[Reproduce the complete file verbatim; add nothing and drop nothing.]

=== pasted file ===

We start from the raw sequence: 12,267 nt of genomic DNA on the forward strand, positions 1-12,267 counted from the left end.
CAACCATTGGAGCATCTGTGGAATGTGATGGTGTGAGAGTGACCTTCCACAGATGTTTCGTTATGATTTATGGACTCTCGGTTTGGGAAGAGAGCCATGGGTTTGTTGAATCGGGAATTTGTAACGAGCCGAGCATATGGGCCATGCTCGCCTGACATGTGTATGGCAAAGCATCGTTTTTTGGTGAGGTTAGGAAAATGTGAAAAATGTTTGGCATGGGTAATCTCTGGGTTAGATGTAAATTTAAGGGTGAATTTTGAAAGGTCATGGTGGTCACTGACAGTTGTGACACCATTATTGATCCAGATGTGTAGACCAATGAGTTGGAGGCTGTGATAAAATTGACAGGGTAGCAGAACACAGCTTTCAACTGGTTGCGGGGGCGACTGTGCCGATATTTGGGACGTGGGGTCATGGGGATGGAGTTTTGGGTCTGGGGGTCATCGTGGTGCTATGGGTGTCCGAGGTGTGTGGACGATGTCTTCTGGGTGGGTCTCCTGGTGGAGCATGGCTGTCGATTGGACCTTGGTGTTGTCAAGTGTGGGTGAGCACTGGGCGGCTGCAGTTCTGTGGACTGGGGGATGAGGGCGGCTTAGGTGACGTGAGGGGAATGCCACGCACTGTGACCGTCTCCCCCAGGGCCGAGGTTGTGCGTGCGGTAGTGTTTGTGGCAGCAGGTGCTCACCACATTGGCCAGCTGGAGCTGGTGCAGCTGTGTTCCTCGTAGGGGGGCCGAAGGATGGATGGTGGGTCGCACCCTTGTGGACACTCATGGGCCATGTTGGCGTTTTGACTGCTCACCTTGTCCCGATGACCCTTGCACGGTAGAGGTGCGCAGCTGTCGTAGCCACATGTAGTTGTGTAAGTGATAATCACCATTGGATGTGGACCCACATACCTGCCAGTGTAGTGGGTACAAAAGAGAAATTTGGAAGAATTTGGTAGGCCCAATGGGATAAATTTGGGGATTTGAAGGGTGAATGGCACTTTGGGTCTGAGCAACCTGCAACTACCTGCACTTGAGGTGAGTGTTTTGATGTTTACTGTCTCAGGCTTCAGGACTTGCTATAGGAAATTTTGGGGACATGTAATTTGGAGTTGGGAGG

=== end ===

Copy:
We start from the raw sequence: 12,267 nt of genomic DNA on the forward strand, positions 1-12,267 counted from the left end.
CAACCATTGGAGCATCTGTGGAATGTGATGGTGTGAGAGTGACCTTCCACAGATGTTTCGTTATGATTTATGGACTCTCGGTTTGGGAAGAGAGCCATGGGTTTGTTGAATCGGGAATTTGTAACGAGCCGAGCATATGGGCCATGCTCGCCTGACATGTGTATGGCAAAGCATCGTTTTTTGGTGAGGTTAGGAAAATGTGAAAAATGTTTGGCATGGGTAATCTCTGGGTTAGATGTAAATTTAAGGGTGAATTTTGAAAGGTCATGGTGGTCACTGACAGTTGTGACACCATTATTGATCCAGATGTGTAGACCAATGAGTTGGAGGCTGTGATAAAATTGACAGGGTAGCAGAACACAGCTTTCAACTGGTTGCGGGGGCGACTGTGCCGATATTTGGGACGTGGGGTCATGGGGATGGAGTTTTGGGTCTGGGGGTCATCGTGGTGCTATGGGTGTCCGAGGTGTGTGGACGATGTCTTCTGGGTGGGTCTCCTGGTGGAGCATGGCTGTCGATTGGACCTTGGTGTTGTCAAGTGTGGGTGAGCACTGGGCGGCTGCAGTTCTGTGGACTGGGGGATGAGGGCGGCTTAGGTGACGTGAGGGGAATGCCACGCACTGTGACCGTCTCCCCCAGGGCCGAGGTTGTGCGTGCGGTAGTGTTTGTGGCAGCAGGTGCTCACCACATTGGCCAGCTGGAGCTGGTGCAGCTGTGTTCCTCGTAGGGGGGCCGAAGGATGGATGGTGGGTCGCACCCTTGTGGACACTCATGGGCCATGTTGGCGTTTTGACTGCTCACCTTGTCCCGATGACCCTTGCACGGTAGAGGTGCGCAGCTGTCGTAGCCACATGTAGTTGTGTAAGTGATAATCACCATTGGATGTGGACCCACATACCTGCCAGTGTAGTGGGTACAAAAGAGAAATTTGGAAGAATTTGGTAGGCCCAATGGGATAAATTTGGGGATTTGAAGGGTGAATGGCACTTTGGGTCTGAGCAACCTGCAACTACCTGCACTTGAGGTGAGTGTTTTGATGTTTACTGTCTCAGGCTTCAGGACTTGCTATAGGAAATTTTGGGGACATGTAATTTGGAGTTGGGAGG